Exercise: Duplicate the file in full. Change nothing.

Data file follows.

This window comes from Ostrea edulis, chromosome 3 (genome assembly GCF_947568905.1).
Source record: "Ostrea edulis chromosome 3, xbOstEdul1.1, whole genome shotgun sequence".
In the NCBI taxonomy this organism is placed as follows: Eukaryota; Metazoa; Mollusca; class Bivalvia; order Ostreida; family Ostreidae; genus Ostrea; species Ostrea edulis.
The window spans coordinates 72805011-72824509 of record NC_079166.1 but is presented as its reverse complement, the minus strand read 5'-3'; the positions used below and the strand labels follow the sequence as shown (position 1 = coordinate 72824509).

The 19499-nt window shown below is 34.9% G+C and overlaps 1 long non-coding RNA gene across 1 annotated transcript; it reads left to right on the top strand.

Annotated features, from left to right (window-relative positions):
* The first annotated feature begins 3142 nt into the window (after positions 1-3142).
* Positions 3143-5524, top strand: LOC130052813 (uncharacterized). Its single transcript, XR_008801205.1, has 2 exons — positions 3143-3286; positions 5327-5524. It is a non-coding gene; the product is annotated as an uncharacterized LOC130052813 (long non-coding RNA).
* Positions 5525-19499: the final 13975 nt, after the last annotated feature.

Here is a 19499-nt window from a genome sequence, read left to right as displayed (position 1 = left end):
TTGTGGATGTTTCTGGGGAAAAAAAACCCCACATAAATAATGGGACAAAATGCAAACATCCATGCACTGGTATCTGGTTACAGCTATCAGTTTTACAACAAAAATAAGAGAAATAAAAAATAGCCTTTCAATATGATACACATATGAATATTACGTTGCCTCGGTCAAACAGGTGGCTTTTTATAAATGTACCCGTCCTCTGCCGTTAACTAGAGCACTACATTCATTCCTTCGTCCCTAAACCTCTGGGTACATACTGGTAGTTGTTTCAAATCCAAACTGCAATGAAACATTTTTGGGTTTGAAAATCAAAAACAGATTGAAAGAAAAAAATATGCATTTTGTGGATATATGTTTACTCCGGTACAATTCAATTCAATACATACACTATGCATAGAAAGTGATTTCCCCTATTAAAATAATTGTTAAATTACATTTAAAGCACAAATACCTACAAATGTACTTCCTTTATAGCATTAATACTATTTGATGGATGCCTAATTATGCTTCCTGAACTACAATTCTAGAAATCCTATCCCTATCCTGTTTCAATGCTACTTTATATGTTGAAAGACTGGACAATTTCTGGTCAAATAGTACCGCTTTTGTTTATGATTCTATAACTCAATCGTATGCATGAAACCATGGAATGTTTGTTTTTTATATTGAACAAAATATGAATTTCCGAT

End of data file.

This window comes from Ostrea edulis, chromosome 3 (genome assembly GCF_947568905.1).
Source record: "Ostrea edulis chromosome 3, xbOstEdul1.1, whole genome shotgun sequence".
In the NCBI taxonomy this organism is placed as follows: Eukaryota; Metazoa; Mollusca; class Bivalvia; order Ostreida; family Ostreidae; genus Ostrea; species Ostrea edulis.
The window spans coordinates 72805011-72824509 of record NC_079166.1 but is presented as its reverse complement, the minus strand read 5'-3'; the positions used below and the strand labels follow the sequence as shown (position 1 = coordinate 72824509).

The 19499-nt window shown below is 34.9% G+C and overlaps 1 long non-coding RNA gene across 1 annotated transcript; it reads left to right on the top strand.

Annotated features, from left to right (window-relative positions):
* The first annotated feature begins 3142 nt into the window (after positions 1-3142).
* Positions 3143-5524, top strand: LOC130052813 (uncharacterized). Its single transcript, XR_008801205.1, has 2 exons — positions 3143-3286; positions 5327-5524. It is a non-coding gene; the product is annotated as an uncharacterized LOC130052813 (long non-coding RNA).
* Positions 5525-19499: the final 13975 nt, after the last annotated feature.

Here is a 19499-nt window from a genome sequence, read left to right as displayed (position 1 = left end):
TTGTGGATGTTTCTGGGGAAAAAAAACCCCACATAAATAATGGGACAAAATGCAAACATCCATGCACTGGTATCTGGTTACAGCTATCAGTTTTACAACAAAAATAAGAGAAATAAAAAATAGCCTTTCAATATGATACACATATGAATATTACGTTGCCTCGGTCAAACAGGTGGCTTTTTATAAATGTACCCGTCCTCTGCCGTTAACTAGAGCACTACATTCATTCCTTCGTCCCTAAACCTCTGGGTACATACTGGTAGTTGTTTCAAATCCAAACTGCAATGAAACATTTTTGGGTTTGAAAATCAAAAACAGATTGAAAGAAAAAAATATGCATTTTGTGGATATATGTTTACTCCGGTACAATTCAATTCAATACATACACTATGCATAGAAAGTGATTTCCCCTATTAAAATAATTGTTAAATTACATTTAAAGCACAAATACCTACAAATGTACTTCCTTTATAGCATTAATACTATTTGATGGATGCCTAATTATGCTTCCTGAACTACAATTCTAGAAATCCTATCCCTATCCTGTTTCAATGCTACTTTATATGTTGAAAGACTGGACAATTTCTGGTCAAATAGTACCGCTTTTGTTTATGATTCTATAACTCAATCGTATGCATGAAACCATGGAATGTTTGTTTTTTATATTGAACAAAATATGAATTTCCGAT